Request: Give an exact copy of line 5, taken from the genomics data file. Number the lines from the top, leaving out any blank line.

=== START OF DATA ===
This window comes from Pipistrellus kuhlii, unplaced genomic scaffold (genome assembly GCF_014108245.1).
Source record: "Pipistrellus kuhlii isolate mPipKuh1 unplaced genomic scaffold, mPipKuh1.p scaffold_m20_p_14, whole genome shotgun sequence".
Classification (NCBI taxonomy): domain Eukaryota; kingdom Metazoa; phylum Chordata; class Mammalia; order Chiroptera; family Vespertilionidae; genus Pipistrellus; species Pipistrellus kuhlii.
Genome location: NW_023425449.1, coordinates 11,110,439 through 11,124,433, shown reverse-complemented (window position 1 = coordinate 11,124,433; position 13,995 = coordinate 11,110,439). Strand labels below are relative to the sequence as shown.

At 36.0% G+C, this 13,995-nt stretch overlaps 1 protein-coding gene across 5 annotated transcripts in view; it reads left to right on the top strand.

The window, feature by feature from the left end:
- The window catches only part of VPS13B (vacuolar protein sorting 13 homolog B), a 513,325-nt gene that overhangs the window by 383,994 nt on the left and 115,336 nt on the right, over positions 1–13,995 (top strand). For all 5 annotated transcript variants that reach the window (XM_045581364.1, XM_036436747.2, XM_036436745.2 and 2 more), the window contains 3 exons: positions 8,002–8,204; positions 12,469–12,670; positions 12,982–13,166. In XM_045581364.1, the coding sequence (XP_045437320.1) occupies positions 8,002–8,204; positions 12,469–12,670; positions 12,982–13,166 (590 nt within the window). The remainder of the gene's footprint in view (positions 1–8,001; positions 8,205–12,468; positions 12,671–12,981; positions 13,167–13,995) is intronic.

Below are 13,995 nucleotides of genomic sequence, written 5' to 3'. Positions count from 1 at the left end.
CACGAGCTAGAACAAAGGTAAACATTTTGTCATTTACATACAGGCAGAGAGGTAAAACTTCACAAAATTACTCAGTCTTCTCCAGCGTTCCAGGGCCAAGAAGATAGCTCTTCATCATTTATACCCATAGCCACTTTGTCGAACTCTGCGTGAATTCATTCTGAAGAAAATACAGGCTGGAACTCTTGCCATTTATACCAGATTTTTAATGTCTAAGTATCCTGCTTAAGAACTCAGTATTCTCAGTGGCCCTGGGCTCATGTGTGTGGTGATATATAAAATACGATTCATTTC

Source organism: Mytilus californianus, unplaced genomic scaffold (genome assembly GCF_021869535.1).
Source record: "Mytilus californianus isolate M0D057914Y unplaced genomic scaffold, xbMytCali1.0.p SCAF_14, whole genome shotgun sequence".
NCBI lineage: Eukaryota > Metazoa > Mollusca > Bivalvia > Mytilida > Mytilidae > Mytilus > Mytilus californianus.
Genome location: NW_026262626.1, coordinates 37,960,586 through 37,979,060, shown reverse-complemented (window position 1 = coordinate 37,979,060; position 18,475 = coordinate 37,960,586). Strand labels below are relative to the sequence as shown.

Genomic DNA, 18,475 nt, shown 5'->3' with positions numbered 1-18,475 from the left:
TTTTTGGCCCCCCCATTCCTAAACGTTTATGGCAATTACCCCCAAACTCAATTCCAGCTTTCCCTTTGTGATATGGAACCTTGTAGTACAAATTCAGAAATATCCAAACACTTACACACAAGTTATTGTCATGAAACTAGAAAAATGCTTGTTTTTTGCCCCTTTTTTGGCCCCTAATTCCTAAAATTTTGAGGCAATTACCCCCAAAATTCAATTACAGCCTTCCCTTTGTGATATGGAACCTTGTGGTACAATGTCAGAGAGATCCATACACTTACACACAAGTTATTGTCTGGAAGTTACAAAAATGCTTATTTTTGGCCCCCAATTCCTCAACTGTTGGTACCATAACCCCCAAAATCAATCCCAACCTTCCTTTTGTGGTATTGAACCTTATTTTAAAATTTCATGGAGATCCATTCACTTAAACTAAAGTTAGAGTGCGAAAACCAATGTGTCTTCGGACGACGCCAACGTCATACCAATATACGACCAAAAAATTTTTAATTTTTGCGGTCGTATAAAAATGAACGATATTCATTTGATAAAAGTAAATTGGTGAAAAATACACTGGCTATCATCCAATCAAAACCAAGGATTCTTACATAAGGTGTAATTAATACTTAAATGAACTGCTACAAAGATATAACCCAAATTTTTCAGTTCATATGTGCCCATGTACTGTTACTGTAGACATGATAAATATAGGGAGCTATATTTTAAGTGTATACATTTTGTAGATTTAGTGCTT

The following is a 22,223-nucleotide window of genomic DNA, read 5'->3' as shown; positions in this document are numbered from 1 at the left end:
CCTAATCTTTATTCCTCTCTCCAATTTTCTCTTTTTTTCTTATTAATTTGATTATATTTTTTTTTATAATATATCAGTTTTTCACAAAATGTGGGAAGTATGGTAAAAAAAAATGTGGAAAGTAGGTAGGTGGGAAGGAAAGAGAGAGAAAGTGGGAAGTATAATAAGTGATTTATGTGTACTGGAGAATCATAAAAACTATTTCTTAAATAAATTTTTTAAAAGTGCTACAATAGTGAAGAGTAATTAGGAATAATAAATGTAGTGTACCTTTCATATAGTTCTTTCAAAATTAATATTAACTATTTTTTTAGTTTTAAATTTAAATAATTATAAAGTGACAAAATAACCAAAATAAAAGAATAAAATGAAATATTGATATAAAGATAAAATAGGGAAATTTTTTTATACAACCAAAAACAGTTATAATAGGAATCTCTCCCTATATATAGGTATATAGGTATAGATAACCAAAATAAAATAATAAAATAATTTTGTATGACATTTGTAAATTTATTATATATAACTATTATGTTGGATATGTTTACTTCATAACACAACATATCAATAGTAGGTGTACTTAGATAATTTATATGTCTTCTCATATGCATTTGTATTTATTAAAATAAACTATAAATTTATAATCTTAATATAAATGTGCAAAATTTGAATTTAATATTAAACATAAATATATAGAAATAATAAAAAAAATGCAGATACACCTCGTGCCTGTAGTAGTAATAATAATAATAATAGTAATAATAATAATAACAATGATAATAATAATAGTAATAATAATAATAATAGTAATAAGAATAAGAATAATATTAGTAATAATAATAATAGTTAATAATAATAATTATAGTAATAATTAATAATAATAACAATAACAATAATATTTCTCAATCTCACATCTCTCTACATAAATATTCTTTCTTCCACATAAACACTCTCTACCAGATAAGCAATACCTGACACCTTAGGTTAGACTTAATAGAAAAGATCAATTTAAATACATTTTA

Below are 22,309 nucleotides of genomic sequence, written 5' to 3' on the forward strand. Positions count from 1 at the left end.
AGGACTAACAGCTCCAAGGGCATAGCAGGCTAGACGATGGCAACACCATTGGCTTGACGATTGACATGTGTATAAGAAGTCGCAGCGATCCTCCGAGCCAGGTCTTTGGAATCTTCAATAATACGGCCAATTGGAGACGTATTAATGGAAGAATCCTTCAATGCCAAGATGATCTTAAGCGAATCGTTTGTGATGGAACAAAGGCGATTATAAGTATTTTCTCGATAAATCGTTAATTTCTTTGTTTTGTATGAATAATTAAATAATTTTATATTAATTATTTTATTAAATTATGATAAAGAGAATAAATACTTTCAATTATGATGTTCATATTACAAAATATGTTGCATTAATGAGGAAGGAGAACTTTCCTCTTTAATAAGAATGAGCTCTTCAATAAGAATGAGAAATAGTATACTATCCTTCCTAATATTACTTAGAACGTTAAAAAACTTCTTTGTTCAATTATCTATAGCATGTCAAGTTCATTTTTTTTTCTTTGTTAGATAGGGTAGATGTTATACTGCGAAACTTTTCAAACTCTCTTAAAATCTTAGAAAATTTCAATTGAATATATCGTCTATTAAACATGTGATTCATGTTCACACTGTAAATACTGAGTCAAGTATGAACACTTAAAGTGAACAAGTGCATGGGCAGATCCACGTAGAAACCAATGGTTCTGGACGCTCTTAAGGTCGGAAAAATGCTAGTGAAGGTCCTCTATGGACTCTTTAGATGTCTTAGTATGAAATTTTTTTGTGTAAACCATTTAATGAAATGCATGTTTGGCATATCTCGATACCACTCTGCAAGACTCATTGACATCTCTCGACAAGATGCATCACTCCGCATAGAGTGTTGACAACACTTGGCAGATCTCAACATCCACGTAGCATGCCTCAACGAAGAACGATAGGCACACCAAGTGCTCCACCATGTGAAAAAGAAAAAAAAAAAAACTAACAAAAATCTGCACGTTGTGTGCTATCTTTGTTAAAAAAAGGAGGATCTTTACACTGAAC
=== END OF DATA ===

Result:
At 36.0% G+C, this 13,995-nt stretch overlaps 1 protein-coding gene across 5 annotated transcripts in view; it reads left to right on the top strand.